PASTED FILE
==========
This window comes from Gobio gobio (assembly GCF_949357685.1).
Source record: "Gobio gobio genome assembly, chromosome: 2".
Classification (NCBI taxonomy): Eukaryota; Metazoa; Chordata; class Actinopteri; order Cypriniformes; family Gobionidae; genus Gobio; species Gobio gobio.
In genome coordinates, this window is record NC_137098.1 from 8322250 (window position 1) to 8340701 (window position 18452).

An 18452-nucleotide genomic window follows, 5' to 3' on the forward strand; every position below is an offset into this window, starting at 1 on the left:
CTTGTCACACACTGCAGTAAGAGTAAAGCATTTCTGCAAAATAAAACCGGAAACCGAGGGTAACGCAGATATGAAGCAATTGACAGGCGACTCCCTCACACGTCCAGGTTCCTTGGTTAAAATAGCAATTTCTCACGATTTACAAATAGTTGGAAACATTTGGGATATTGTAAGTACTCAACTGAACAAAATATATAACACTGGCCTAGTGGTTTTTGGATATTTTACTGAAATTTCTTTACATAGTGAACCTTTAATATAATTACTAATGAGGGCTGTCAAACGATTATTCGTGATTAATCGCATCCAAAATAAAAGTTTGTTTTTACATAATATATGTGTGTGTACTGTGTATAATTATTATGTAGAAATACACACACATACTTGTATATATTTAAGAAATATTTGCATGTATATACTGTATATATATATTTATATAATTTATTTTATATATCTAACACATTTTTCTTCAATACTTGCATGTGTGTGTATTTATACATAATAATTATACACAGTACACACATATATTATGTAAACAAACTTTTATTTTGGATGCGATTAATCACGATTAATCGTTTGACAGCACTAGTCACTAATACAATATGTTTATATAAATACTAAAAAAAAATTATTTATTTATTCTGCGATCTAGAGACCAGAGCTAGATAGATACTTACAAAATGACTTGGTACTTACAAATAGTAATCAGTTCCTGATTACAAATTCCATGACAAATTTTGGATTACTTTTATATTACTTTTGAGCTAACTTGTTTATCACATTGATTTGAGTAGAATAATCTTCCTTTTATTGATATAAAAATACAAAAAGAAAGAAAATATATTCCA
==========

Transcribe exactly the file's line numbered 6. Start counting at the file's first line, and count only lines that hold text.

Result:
CTTGTCACACACTGCAGTAAGAGTAAAGCATTTCTGCAAAATAAAACCGGAAACCGAGGGTAACGCAGATATGAAGCAATTGACAGGCGACTCCCTCACACGTCCAGGTTCCTTGGTTAAAATAGCAATTTCTCACGATTTACAAATAGTTGGAAACATTTGGGATATTGTAAGTACTCAACTGAACAAAATATATAACACTGGCCTAGTGGTTTTTGGATATTTTACTGAAATTTCTTTACATAGTGAACCTTTAATATAATTACTAATGAGGGCTGTCAAACGATTATTCGTGATTAATCGCATCCAAAATAAAAGTTTGTTTTTACATAATATATGTGTGTGTACTGTGTATAATTATTATGTAGAAATACACACACATACTTGTATATATTTAAGAAATATTTGCATGTATATACTGTATATATATATTTATATAATTTATTTTATATATCTAACACATTTTTCTTCAATACTTGCATGTGTGTGTATTTATACATAATAATTATACACAGTACACACATATATTATGTAAACAAACTTTTATTTTGGATGCGATTAATCACGATTAATCGTTTGACAGCACTAGTCACTAATACAATATGTTTATATAAATACTAAAAAAAAATTATTTATTTATTCTGCGATCTAGAGACCAGAGCTAGATAGATACTTACAAAATGACTTGGTACTTACAAATAGTAATCAGTTCCTGATTACAAATTCCATGACAAATTTTGGATTACTTTTATATTACTTTTGAGCTAACTTGTTTATCACATTGATTTGAGTAGAATAATCTTCCTTTTATTGATATAAAAATACAAAAAGAAAGAAAATATATTCCA